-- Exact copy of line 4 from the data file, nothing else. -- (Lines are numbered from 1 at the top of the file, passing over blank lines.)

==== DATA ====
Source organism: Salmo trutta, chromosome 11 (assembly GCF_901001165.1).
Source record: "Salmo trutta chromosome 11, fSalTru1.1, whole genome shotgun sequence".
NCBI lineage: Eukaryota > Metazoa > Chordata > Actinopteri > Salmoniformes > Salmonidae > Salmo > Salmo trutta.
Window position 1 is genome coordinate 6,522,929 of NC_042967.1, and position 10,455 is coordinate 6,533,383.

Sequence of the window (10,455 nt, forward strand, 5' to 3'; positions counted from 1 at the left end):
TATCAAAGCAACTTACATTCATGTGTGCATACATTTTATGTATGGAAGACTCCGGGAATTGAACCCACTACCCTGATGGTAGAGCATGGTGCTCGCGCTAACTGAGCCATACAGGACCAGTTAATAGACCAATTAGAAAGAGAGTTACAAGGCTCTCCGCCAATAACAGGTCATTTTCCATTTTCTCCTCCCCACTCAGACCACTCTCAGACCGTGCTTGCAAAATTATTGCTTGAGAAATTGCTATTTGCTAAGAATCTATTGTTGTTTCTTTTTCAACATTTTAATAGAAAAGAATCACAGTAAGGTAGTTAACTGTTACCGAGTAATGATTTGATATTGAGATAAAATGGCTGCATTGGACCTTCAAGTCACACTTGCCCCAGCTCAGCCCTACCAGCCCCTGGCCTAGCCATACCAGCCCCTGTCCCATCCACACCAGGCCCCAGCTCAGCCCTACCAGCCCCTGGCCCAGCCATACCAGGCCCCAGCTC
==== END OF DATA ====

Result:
Window position 1 is genome coordinate 6,522,929 of NC_042967.1, and position 10,455 is coordinate 6,533,383.